At a recent seminar held at India Islamic Cultural Centre, New Delhi, Prof. Sanjay Dwivedi, Director General, Indian Institute of Mass Communication told the audience that a dearth of intercommunity dialogue is at the root of distrust among different religious communities in India. Taking his example, he said that on account of his primary education among Muslims, he is never afraid of people sporting Islamic symbols because he understands that they, like him, are normal Indian citizens.
The comment, though separated by more than six decades in time, resonated with what Ram Manohar Lohia wrote in his book Guilty Men of India’s Partition. Lohia, a socialist leader, and freedom fighter believed that a Hindu Muslim dialogue and understanding is the only remedy to religious antagonism in the subcontinent. He went to the extent that the partition of India could be undone if both the major religions interact healthily.
Lohia wrote, “Partition can be undone only with increasing identification between Hindus and Muslims, the absence of which was the prime cause of partition…… A Hindu who is an enemy of the partition must necessarily be a friend of Muslims.”
Lohia was not writing in thin air. In 1946, after the great communal disturbances in Bengal, he was asked by Mahatma Gandhi to camp in Kolkata. At that time, for almost a year, the city was divided into Hindu and Muslim regions with almost no physical interaction. Muslims would not go into Hindu settlements and vice versa. Gandhi asked him to visit the homes of his Muslim friends there.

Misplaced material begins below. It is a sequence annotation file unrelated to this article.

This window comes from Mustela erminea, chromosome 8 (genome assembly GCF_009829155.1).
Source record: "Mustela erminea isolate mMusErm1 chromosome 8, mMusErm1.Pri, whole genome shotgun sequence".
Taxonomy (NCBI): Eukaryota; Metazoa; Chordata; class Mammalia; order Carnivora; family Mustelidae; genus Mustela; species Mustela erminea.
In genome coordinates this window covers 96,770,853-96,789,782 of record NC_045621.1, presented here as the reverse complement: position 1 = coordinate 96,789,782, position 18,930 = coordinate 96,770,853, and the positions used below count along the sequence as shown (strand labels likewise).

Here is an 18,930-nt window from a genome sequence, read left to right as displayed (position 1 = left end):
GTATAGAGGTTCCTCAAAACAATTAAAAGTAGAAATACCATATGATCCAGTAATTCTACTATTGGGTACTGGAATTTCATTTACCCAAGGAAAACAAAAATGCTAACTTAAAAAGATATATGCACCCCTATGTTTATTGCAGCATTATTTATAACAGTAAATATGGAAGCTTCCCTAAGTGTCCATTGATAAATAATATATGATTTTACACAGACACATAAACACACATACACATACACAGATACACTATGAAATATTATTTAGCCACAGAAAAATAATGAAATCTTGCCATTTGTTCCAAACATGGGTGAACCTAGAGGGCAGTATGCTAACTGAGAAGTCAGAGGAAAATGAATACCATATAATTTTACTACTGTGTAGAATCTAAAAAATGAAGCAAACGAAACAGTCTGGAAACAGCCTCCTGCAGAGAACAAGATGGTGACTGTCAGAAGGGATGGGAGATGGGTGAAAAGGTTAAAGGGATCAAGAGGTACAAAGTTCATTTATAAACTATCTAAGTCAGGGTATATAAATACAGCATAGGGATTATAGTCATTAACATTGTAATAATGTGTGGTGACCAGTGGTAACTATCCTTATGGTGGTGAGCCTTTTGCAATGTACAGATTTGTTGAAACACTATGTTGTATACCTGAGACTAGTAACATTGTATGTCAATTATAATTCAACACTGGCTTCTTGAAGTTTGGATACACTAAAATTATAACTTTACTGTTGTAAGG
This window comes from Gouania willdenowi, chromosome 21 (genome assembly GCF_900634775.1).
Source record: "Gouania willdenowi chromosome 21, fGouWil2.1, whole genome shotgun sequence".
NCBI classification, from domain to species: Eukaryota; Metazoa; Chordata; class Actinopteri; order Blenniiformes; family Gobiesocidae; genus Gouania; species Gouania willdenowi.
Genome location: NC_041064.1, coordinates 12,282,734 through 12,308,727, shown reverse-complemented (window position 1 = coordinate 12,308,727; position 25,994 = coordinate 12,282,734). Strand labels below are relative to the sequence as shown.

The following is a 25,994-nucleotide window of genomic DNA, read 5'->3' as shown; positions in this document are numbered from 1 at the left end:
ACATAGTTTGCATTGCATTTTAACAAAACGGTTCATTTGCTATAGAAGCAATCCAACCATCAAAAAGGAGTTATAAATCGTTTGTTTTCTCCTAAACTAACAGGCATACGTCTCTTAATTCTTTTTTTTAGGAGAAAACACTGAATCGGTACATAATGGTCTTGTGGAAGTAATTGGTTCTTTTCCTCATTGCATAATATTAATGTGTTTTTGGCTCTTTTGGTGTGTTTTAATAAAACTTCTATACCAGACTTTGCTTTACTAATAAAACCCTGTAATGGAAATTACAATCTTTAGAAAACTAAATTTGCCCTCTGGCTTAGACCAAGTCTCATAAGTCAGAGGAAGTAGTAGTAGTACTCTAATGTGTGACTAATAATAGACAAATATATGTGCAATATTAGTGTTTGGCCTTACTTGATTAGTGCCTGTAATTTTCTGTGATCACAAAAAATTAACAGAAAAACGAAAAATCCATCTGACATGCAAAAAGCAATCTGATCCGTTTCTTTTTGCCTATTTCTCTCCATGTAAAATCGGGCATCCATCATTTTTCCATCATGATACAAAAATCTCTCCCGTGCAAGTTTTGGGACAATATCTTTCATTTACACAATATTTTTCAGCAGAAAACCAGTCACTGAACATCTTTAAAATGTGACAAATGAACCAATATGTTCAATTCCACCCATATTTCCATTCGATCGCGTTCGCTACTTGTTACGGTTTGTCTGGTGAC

Manohar Lohia with Jayprakash Narayan
Lohia recalled, “Little did I realise what this meant when he said it. It was such a simple thing to do…… It is, however, such simple and concrete actions that pave the way for settlements that decide the destiny of mankind. There were, however, not many at that time who were eager to pave such a way.”
Lohia and Barin Ghosh, brothers of Sri Aurobindo Ghosh, set out to meet a Muslim friend in the city. He lived in a hostel where most of the Muslim League activists were residing. No Hindu had visited the locality in almost a year. As soon as they reached, a group of Muslim League activists surrounded both of them.
They were served with tea and a lot of ‘inconvenient questions’ on politics. Almost every student was complaining that the University Vice Chancellor and Congress Leaders had not visited them in this hour of need. On this Lohia, “asked them if they fully realised the consequences of their wish”, only to receive the reply “that I was nevertheless alive”. Lohia wrote, “and so the conversation went on for nearly two hours”.
Lohia broke the ice between the two religious communities during those horrific times by creating dialogue at several other places as well. His experience made him believe that partition can be undone in times to come with revolutionary zeal. He wrote, “the opponent of Muslims in India is the friend of Pakistan” and “estrangement from each other (Hindus & Muslims) is the root cause of partition”. If we can create an environment where this estrangement does not exist we can dream of a united India.